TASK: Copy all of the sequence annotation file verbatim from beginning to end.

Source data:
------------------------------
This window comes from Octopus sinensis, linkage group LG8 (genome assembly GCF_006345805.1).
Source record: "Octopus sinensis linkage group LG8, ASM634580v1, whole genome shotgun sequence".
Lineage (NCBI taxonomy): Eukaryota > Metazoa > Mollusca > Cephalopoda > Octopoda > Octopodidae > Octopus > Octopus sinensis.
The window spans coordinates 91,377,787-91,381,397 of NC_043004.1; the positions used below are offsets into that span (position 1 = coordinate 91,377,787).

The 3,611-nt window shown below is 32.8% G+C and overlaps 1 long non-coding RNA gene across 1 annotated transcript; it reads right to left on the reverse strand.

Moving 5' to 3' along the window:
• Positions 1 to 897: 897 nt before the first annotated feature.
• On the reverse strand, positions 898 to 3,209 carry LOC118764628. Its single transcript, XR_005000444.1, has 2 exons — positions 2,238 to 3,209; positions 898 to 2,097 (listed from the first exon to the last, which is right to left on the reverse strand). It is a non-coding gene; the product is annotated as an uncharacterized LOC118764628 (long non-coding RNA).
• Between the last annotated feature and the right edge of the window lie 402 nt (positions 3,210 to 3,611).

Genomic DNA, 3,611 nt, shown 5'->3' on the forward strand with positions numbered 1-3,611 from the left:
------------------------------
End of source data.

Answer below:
This window comes from Octopus sinensis, linkage group LG8 (genome assembly GCF_006345805.1).
Source record: "Octopus sinensis linkage group LG8, ASM634580v1, whole genome shotgun sequence".
Lineage (NCBI taxonomy): Eukaryota > Metazoa > Mollusca > Cephalopoda > Octopoda > Octopodidae > Octopus > Octopus sinensis.
The window spans coordinates 91,377,787-91,381,397 of NC_043004.1; the positions used below are offsets into that span (position 1 = coordinate 91,377,787).

The 3,611-nt window shown below is 32.8% G+C and overlaps 1 long non-coding RNA gene across 1 annotated transcript; it reads right to left on the reverse strand.

Moving 5' to 3' along the window:
• Positions 1 to 897: 897 nt before the first annotated feature.
• On the reverse strand, positions 898 to 3,209 carry LOC118764628. Its single transcript, XR_005000444.1, has 2 exons — positions 2,238 to 3,209; positions 898 to 2,097 (listed from the first exon to the last, which is right to left on the reverse strand). It is a non-coding gene; the product is annotated as an uncharacterized LOC118764628 (long non-coding RNA).
• Between the last annotated feature and the right edge of the window lie 402 nt (positions 3,210 to 3,611).

Genomic DNA, 3,611 nt, shown 5'->3' on the forward strand with positions numbered 1-3,611 from the left: